Point 14 of the Charter explicitly calls for Protection of Private Property: “We should establish and protect the right to private property and promote an economic system of free and fair markets. We should do away with government monopolies in commerce and industry and guarantee the freedom to start new enterprises. We should establish a Committee on State-Owned Property, reporting to the national legislature, that will monitor the transfer of state-owned enterprises to private ownership in a fair, competitive, and orderly manner. We should institute a land reform that promotes private ownership of land, guarantees the right to buy and sell land, and allows the true value of private property to be adequately reflected in the market.”
All comparison between the old Czechoslovak Charter 77 and the Chinese Charter 08 is out of the question: Charter 77 never made such appeal. With this call, Charter 08 has become a tool for privatization and as such in service of the new rich and party officials. In place of the CCP’s crony privatization the Charter 08 wants a “fair and competitive” privatization. It is not clear how it will be done. The Russian nomenclatura have already done this through its ‘voucher privatisation’, whereby the vouchers owned by ordinary people have simply ended up in the pocket of the new rich, along with their savings and job security.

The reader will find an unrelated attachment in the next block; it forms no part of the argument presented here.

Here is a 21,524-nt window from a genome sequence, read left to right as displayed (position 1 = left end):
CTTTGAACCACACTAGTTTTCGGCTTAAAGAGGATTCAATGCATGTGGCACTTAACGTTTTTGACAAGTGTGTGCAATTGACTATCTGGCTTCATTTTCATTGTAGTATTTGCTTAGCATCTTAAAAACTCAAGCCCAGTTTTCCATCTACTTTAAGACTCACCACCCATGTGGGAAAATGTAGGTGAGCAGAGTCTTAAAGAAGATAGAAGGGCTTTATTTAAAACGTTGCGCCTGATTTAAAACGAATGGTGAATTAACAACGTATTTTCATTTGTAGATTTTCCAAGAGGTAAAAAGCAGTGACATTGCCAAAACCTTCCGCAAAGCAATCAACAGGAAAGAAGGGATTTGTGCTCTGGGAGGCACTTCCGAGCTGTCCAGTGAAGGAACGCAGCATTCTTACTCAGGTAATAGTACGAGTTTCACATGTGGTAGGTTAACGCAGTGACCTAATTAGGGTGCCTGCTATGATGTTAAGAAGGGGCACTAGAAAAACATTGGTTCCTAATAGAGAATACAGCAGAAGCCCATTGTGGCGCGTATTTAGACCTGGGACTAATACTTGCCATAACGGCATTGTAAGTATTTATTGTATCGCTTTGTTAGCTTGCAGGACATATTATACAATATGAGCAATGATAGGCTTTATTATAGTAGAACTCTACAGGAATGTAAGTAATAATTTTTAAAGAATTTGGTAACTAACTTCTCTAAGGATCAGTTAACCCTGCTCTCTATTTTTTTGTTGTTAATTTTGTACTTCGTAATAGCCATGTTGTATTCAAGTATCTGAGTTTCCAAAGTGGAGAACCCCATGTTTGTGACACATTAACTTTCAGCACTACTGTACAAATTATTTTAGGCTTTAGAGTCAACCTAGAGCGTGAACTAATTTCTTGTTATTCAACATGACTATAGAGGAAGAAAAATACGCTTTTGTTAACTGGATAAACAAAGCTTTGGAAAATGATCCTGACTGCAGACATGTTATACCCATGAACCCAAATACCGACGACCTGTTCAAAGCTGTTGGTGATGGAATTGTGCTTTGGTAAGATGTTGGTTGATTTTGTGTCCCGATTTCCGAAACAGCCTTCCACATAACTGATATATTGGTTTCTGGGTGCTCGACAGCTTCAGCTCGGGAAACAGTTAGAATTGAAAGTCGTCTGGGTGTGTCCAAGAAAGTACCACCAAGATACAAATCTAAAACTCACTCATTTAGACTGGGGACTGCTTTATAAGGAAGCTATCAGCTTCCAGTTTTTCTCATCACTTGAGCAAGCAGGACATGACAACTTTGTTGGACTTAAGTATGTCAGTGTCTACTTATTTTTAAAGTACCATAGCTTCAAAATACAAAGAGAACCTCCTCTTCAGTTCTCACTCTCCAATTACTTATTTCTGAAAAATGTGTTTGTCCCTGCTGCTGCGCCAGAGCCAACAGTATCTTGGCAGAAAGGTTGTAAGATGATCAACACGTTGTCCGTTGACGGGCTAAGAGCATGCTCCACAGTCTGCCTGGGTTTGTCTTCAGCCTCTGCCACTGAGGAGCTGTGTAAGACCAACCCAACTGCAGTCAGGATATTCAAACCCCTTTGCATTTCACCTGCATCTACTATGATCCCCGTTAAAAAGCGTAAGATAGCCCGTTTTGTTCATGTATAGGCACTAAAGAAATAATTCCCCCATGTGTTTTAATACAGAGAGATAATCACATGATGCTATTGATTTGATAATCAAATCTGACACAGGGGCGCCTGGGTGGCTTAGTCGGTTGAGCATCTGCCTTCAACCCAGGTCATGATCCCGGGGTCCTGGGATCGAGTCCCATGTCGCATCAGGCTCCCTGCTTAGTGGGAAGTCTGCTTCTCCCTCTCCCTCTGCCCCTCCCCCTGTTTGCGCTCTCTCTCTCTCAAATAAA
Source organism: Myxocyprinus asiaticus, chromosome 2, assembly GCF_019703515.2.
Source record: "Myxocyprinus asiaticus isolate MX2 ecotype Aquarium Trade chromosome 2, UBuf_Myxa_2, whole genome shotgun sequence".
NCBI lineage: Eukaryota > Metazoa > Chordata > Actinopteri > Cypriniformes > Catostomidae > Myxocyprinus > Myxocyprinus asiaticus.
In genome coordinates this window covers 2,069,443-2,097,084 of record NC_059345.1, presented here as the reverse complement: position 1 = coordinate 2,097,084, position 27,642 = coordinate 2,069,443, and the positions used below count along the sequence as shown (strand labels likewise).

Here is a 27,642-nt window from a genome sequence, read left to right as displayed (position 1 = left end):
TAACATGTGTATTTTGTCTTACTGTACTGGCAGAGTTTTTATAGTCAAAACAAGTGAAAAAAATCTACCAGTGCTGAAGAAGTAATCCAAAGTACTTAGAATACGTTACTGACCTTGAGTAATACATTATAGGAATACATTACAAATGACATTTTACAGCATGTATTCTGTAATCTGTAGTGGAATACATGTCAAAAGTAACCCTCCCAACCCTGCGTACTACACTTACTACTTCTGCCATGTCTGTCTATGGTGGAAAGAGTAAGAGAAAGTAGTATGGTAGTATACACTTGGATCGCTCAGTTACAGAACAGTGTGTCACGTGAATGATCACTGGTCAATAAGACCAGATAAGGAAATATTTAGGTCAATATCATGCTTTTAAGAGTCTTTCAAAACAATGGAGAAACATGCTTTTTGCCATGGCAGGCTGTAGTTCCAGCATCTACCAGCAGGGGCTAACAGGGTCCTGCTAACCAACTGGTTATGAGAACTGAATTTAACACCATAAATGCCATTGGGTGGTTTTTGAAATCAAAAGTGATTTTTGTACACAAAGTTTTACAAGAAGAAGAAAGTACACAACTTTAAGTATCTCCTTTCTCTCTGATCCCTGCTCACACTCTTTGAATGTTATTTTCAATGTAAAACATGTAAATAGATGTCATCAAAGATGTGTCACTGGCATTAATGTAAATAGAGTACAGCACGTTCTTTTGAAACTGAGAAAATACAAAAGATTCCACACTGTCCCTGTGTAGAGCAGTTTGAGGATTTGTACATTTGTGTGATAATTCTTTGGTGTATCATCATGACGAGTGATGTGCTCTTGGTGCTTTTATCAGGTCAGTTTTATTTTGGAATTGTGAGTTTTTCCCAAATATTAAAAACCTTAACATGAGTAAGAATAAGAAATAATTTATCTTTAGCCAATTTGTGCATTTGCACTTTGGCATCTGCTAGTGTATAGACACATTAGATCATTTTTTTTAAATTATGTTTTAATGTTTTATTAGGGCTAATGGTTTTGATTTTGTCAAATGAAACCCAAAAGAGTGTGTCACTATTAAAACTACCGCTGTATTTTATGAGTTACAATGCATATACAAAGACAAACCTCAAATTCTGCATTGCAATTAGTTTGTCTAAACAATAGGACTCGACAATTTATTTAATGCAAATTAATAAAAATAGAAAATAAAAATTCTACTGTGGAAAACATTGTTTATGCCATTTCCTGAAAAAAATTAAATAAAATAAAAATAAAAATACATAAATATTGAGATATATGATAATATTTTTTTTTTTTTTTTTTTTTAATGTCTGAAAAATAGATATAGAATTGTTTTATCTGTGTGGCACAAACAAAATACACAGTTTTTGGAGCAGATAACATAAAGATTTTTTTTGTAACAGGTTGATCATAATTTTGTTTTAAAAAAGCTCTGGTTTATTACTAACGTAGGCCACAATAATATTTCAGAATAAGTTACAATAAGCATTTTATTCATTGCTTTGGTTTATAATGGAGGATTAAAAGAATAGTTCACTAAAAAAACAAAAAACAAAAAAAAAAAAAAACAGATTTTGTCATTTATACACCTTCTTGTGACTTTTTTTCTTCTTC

Arguing for a fair-priced privatisation is simply repeating neo-liberal dogma. It is really ironic that the authors of Charter 08 have drafted this document at a moment when the greatest market failure since 1929 is unfolding on a global scale. Since 2008, prices have nosedived in the US and world housing and share markets, but neo-liberal governments have decided that these market prices are neither fair nor just; hence they waste billions of dollars to stop their further decline. It is a good guess that our Charter 08 friends would do the same if they were in power.
The Chinese liberals are not only unable to learn anything from the past and the present, they also exhibit a hugely undemocratic position when they call for the freedom of selling and buying of farmlands. It never occurs to them to ask whether this is also the wish of the 800 million peasants (of whom 200 million are ‘floating population’). Various surveys show that most of them do not like the idea at all. A rural migrant labour NGO has done a small survey showing that 64% of interviewees disagree with the free sale of land. 42% of those who disagree think ‘free sale of land will result in social polarisation of wealth and the return to old pre-1949 China’. The 1949 revolution, despite its shortcomings and despite the fact that many of its accomplishments have now been undone (notably job security), lifted Chinese society to a new historical plane by the elimination of pre-capitalist landlord ownership. In contrast, the Charter sees the 1949 revolution as entirely destructive and negative, a view which we cannot share.